And what would the WTO say if a ban was implemented on the importation of packaging that doesn’t have a proven recycling stream? Of course, I gather the country doing so would also have to pass laws restricting packaging domestically.
Having just finished so dinner prep I wonder if there is a place for developing plastic films designed to minimize impact but not be recycled. I.e you use them and throw them away but the calculated impact is better than trying and failing (or even succeeding) to recycle some of the “recyclable” plastic films we currently see.
I know that this would create a monster - see those “compostible” plastic bags. So even if it was possible I would fear the greater impact.
We still have curbside collection here in Australia and according to the official information for 2018:
- A total of 3.4 million tonnes of plastics were consumed in Australia.
- A total of 320 000 tonnes of plastics were recycled, which is an increase of 10 per cent from the 2016-17 recovery.
- In 2017–18, the national plastics recycling rate was 9.4 per cent.
- Of the 320 000 tonnes of plastics collected for reprocessing, 145 700 tonnes (46 per cent) was reprocessed in Australia and 174 300 tonnes (54 per cent) was exported for reprocessing.
There is still a lot of confusion about which plastics can be recycled and how good for the environment the recycling process is.
We personally try to minimise our plastic use but like everyone else, a lot of it is out of our control and happens elsewhere in the supply chain.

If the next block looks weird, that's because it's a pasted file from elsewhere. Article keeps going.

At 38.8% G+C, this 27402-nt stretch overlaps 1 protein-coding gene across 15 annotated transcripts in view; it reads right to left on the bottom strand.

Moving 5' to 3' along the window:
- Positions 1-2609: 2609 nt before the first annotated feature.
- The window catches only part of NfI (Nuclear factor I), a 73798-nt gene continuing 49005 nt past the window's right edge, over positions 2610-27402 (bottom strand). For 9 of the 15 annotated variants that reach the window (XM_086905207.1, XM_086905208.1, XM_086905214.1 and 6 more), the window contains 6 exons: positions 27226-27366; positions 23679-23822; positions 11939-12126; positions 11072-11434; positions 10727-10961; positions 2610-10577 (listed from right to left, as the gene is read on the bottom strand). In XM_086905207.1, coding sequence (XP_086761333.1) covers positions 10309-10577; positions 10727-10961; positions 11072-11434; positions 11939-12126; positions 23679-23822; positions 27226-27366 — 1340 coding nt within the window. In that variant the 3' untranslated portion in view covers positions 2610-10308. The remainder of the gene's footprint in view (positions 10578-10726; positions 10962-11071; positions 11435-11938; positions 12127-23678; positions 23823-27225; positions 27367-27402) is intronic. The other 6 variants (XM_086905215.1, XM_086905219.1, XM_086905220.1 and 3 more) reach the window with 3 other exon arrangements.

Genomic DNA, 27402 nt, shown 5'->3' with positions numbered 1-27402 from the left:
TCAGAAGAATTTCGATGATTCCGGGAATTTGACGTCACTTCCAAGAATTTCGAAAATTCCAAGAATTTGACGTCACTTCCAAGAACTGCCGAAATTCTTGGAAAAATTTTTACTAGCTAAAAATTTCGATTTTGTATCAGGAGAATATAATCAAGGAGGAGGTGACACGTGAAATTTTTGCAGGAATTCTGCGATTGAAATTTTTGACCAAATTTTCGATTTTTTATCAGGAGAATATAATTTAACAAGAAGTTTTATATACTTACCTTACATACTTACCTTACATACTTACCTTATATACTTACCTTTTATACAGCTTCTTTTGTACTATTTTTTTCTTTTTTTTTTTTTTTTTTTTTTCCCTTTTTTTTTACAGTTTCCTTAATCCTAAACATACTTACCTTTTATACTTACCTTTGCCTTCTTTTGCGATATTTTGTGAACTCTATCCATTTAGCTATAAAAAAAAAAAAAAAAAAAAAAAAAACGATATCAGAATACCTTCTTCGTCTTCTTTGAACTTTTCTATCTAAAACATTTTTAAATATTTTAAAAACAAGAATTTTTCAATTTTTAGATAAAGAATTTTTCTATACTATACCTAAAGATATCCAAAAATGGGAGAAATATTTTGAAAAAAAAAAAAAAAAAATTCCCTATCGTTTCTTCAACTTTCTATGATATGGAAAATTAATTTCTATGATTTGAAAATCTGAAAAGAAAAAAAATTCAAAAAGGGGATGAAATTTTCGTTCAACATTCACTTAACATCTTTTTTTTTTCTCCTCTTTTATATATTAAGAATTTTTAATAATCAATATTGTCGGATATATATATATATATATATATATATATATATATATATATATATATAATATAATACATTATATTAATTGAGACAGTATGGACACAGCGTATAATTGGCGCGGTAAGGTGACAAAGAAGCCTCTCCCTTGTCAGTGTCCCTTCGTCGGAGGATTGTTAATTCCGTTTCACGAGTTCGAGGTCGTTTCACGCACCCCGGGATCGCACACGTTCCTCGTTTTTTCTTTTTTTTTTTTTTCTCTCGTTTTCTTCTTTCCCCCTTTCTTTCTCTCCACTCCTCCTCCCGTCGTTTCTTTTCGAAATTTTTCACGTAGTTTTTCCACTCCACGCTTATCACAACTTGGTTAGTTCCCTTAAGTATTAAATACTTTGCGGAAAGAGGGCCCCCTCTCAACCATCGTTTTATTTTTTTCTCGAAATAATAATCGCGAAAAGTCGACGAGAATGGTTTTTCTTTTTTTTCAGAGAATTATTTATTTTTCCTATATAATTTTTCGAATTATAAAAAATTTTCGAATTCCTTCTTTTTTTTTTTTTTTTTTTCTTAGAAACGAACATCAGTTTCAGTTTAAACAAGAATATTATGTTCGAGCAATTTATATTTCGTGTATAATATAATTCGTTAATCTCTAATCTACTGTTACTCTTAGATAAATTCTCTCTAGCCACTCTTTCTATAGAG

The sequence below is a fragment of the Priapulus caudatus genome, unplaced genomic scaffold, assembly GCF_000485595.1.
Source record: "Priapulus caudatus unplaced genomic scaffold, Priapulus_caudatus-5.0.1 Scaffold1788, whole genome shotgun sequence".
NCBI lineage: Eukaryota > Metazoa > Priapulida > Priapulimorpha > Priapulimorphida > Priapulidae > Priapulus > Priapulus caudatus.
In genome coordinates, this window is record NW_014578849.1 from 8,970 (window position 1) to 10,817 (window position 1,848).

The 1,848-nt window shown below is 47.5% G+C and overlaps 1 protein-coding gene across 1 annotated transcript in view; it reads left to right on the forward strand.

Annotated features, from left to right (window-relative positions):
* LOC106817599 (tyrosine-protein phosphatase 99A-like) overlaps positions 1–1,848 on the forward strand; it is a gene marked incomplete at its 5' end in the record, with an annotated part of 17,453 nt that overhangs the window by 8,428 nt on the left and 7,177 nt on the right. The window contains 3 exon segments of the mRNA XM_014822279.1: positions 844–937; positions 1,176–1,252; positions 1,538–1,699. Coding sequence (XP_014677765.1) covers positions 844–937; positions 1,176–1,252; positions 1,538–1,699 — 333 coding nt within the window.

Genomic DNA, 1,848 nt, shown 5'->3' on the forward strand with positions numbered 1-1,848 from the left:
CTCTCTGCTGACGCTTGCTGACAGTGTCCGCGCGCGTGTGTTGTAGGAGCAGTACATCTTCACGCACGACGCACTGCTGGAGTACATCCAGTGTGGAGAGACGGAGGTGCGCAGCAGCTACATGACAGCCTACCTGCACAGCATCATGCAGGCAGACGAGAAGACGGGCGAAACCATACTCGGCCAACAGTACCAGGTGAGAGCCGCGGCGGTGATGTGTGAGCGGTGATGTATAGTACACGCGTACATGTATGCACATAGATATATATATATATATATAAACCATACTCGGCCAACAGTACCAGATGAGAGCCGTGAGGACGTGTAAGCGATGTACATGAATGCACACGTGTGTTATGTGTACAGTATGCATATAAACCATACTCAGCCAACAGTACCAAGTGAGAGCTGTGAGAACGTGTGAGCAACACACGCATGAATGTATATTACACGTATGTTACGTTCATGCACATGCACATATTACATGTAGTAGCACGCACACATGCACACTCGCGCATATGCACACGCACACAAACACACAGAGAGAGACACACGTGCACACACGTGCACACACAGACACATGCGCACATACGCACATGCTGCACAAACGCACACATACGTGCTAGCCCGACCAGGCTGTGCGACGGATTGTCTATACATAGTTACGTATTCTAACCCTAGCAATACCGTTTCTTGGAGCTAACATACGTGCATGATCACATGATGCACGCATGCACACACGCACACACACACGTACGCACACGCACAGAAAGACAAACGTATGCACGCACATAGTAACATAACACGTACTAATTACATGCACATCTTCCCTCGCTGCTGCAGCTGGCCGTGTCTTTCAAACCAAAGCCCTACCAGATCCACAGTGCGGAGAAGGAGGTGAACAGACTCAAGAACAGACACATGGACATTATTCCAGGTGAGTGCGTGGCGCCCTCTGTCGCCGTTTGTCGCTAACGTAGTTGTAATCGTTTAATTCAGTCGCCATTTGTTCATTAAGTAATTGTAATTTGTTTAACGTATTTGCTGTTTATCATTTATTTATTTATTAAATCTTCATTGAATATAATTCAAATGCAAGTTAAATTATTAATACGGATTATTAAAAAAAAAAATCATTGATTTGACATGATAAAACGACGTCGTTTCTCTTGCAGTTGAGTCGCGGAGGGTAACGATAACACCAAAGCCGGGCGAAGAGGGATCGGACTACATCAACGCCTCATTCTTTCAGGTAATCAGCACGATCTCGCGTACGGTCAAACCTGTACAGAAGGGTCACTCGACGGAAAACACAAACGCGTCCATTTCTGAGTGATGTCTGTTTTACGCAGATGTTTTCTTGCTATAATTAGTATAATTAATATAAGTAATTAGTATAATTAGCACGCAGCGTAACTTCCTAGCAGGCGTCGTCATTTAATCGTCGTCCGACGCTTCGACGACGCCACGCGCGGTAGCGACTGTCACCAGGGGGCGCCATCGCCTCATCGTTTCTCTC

Who knows, maybe these peanut butter jars I’m reusing as planters will become cherished family heirlooms
Too bad everyone loses their mind whenever plasma gasification is brought up, as it would eliminate the waste & provide fuel to generate electricity. This isn’t your grandpa’s incinerator.
You have to admit that “Operation National Sword” is a pretty badass name for a policy that boils down to “we’ve decided not to accept all your garbage anymore.”
Suppose cities end curb-side recycling and instead the local recycling centres advertise how much they’ll pay for clean recycled materials. Eg, “OK so this month were paying 80 cents a pound for #2-PET so… wash your milk containers, People!” (And similar offers for glass, metal cans, and paper.)
This action will:
- force consumers to WASH YOUR GODDAMN RECYCLABLES, ya philistines!
- Force consumers to understand that there is a scarce market for recycled plastics
Will this action force consumers make smarter choices about products and their packaging? Probably not. But it’s a start.
(Also force bottlers to take back their plastic and glass bottles like in the good ol’ days)
(Now get off my lawn!)
My concern has always been that a shipping company being paid to transport a load that has negative value to Asia might find that it is a good business decision to dump the load into the ocean instead. That is the reason that I avoid using plastic as much as possible and never put plastic waste into the recycle bin.
Beats what Cleveland was recently busted for. The city has a mandatory recycling program and regularly tickets people for failures. When the costs shifted for the city on the back end, they switched to straight landfill for the trash, while still ticketing people for improper recycling. https://www.clevescene.com/scene-and-heard/archives/2020/04/29/mayor-frank-jackson-confirms-all-cleveland-recyclables-are-going-to-a-landfill
The ugly American comes in so many forms, most of them unrecyclable.
Never understood dumping it. Convert it to syn gas and burn it. It’s hiding the shame/outrage, but with profit.